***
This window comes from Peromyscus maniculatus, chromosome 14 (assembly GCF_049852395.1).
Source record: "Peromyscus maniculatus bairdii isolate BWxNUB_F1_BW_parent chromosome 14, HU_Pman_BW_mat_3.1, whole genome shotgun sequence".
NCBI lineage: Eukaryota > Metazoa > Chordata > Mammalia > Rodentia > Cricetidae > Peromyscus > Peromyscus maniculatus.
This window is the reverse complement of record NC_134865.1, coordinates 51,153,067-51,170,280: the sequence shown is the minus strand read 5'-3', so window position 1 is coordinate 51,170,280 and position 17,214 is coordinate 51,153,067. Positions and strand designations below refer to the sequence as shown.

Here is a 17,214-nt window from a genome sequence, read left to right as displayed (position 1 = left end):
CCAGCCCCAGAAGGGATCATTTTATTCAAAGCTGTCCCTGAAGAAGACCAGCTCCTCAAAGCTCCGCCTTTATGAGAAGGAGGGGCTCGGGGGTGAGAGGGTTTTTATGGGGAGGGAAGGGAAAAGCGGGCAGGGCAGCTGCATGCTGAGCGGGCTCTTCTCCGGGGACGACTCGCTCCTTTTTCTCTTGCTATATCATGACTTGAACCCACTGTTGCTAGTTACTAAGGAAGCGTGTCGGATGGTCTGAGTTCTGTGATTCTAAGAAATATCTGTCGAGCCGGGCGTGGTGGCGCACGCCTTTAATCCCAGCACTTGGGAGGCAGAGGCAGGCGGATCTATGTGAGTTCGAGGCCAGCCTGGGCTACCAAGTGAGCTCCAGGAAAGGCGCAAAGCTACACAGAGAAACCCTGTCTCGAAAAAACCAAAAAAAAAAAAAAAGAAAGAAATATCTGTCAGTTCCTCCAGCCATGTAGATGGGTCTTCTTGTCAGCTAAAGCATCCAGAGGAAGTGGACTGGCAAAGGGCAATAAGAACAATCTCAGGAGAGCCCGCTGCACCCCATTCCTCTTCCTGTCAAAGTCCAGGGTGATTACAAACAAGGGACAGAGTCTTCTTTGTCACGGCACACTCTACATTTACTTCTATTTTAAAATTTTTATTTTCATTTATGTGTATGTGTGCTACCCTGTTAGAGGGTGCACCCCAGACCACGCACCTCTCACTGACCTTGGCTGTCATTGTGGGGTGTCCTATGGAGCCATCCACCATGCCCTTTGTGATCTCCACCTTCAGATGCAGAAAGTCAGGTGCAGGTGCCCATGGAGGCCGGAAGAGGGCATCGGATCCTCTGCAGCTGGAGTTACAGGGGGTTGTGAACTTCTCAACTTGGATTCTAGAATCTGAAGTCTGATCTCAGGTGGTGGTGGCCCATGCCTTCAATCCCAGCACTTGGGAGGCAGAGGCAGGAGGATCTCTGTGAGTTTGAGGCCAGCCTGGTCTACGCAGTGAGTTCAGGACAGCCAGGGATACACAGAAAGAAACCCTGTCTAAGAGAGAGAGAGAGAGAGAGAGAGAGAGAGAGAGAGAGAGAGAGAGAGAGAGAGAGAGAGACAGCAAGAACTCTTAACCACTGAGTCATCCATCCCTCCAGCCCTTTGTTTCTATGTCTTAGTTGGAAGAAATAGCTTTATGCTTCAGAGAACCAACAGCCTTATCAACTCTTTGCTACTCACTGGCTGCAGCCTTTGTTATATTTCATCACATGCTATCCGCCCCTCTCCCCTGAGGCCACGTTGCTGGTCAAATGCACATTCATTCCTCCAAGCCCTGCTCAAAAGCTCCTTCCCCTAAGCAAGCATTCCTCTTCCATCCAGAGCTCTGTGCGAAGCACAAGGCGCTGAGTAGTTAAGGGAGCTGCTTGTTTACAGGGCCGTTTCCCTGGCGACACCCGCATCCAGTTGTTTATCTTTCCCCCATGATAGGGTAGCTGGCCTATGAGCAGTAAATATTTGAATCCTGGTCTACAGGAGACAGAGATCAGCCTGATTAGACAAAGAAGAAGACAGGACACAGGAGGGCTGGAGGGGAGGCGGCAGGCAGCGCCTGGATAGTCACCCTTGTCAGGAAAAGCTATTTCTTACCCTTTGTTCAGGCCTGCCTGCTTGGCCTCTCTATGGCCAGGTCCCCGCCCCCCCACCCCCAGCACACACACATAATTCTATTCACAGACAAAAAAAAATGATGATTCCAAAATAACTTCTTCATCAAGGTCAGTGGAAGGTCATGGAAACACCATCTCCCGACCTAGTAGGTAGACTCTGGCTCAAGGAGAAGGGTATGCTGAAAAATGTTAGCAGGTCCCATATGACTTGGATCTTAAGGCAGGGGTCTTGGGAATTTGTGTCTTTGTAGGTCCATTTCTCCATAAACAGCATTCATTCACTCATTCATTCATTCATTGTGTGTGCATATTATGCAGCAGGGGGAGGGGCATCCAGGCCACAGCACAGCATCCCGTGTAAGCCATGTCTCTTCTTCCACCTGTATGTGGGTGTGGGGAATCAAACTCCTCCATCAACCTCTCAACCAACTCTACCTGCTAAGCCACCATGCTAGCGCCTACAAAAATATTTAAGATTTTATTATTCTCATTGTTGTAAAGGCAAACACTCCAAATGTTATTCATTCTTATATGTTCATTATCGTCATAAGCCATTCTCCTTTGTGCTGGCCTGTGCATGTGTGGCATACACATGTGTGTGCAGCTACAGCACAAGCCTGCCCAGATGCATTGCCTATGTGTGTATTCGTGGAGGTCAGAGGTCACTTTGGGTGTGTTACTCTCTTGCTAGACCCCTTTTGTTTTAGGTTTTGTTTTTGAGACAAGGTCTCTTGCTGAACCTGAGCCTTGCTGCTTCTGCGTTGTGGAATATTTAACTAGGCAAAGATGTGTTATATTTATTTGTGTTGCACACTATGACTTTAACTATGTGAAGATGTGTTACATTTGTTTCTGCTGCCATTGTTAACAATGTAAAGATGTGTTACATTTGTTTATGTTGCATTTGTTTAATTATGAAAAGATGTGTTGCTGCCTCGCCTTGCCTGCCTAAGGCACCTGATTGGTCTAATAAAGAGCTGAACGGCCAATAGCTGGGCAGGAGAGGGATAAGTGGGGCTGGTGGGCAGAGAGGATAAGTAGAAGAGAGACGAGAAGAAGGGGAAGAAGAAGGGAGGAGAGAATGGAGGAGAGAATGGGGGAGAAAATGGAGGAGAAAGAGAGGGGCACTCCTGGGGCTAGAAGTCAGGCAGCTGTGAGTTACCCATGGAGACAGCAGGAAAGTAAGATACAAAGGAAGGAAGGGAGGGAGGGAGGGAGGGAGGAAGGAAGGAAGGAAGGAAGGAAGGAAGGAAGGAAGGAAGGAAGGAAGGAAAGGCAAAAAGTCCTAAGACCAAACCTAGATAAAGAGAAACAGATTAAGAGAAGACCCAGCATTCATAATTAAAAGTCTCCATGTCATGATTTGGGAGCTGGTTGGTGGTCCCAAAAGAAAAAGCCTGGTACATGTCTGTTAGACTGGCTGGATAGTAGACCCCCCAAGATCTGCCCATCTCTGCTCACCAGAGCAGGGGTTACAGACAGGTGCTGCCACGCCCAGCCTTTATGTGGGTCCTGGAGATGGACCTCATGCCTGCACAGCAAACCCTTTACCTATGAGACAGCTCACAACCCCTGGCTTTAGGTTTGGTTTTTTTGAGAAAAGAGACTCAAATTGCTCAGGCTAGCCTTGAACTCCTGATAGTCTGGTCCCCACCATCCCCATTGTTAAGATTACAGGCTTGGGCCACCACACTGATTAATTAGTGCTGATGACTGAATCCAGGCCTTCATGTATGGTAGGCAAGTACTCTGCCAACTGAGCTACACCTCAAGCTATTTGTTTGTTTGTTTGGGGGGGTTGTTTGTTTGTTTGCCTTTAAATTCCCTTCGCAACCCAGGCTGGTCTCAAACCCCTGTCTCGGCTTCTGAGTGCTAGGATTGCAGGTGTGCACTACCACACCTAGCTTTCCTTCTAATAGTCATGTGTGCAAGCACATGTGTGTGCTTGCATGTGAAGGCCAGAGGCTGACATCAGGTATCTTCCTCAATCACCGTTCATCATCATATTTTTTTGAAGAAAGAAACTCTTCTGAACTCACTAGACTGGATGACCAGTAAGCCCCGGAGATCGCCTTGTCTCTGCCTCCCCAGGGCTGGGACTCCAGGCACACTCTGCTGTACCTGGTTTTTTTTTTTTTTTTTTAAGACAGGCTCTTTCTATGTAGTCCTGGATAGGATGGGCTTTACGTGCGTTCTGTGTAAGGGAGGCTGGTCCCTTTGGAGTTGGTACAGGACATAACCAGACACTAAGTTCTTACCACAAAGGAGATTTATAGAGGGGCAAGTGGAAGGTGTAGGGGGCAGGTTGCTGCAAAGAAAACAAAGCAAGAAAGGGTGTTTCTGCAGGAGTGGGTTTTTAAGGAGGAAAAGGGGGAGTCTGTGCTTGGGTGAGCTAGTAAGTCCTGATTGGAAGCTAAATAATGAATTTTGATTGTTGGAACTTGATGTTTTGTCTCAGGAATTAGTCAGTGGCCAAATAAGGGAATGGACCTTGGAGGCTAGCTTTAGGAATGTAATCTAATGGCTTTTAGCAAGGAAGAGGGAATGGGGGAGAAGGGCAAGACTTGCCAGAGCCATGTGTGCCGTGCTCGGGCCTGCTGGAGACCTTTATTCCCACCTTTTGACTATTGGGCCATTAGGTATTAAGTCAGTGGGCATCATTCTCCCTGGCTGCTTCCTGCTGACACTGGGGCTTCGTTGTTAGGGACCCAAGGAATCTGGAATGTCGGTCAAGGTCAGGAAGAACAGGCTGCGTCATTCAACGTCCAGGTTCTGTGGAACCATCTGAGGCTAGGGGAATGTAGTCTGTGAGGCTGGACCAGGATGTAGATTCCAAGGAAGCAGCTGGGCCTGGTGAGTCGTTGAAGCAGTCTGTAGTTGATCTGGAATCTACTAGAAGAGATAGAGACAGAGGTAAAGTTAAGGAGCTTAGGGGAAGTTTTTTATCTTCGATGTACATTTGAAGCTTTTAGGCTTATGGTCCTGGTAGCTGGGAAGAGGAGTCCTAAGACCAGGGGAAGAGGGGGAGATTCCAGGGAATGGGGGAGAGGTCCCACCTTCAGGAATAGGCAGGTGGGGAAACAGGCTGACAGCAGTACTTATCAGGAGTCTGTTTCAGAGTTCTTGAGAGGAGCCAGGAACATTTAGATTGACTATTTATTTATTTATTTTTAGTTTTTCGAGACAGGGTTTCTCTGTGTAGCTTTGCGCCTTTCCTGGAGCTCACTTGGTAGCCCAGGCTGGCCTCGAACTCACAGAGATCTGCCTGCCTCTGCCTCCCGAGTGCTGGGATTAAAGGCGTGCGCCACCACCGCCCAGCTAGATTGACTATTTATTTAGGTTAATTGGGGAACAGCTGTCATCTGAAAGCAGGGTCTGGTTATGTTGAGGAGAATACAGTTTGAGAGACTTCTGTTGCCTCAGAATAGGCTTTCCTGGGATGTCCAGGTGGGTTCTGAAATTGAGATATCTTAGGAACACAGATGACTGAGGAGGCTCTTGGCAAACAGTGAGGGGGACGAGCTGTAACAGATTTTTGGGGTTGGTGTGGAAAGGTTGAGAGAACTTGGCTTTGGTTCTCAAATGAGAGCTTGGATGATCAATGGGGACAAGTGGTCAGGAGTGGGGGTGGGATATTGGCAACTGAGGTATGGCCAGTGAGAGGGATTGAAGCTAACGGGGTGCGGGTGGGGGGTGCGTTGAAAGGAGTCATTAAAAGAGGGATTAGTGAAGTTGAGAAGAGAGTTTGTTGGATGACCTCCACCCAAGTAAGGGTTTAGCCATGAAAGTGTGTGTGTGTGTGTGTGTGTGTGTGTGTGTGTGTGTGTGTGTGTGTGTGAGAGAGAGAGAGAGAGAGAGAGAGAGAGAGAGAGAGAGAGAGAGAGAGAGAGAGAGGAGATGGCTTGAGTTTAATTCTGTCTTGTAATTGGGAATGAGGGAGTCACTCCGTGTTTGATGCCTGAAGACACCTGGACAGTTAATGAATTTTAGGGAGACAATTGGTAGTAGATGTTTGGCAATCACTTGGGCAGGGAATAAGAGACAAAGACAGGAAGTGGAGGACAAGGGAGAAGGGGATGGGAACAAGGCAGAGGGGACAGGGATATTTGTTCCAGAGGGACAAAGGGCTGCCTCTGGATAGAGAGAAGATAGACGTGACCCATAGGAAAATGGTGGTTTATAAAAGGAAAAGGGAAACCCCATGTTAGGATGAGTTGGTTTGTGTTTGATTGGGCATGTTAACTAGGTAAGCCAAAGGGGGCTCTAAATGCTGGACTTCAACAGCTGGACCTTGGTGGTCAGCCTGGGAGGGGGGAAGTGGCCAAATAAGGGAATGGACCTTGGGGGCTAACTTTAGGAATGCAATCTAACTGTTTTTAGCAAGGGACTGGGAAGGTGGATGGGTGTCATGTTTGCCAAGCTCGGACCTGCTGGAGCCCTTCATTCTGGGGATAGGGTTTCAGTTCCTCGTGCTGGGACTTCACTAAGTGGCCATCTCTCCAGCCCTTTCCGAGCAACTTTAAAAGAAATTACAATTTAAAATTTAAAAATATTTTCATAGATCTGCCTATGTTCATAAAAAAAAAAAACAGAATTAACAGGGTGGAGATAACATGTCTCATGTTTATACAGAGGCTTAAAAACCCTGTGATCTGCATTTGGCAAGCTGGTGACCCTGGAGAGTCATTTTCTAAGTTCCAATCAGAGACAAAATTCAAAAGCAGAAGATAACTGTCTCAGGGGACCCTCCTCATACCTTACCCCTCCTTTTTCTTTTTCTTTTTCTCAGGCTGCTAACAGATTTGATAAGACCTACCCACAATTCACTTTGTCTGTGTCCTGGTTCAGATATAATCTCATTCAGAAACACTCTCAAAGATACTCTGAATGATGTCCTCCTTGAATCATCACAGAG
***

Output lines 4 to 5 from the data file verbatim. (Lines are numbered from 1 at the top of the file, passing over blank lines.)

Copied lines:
This window is the reverse complement of record NC_134865.1, coordinates 51,153,067-51,170,280: the sequence shown is the minus strand read 5'-3', so window position 1 is coordinate 51,170,280 and position 17,214 is coordinate 51,153,067. Positions and strand designations below refer to the sequence as shown.

Here is a 17,214-nt window from a genome sequence, read left to right as displayed (position 1 = left end):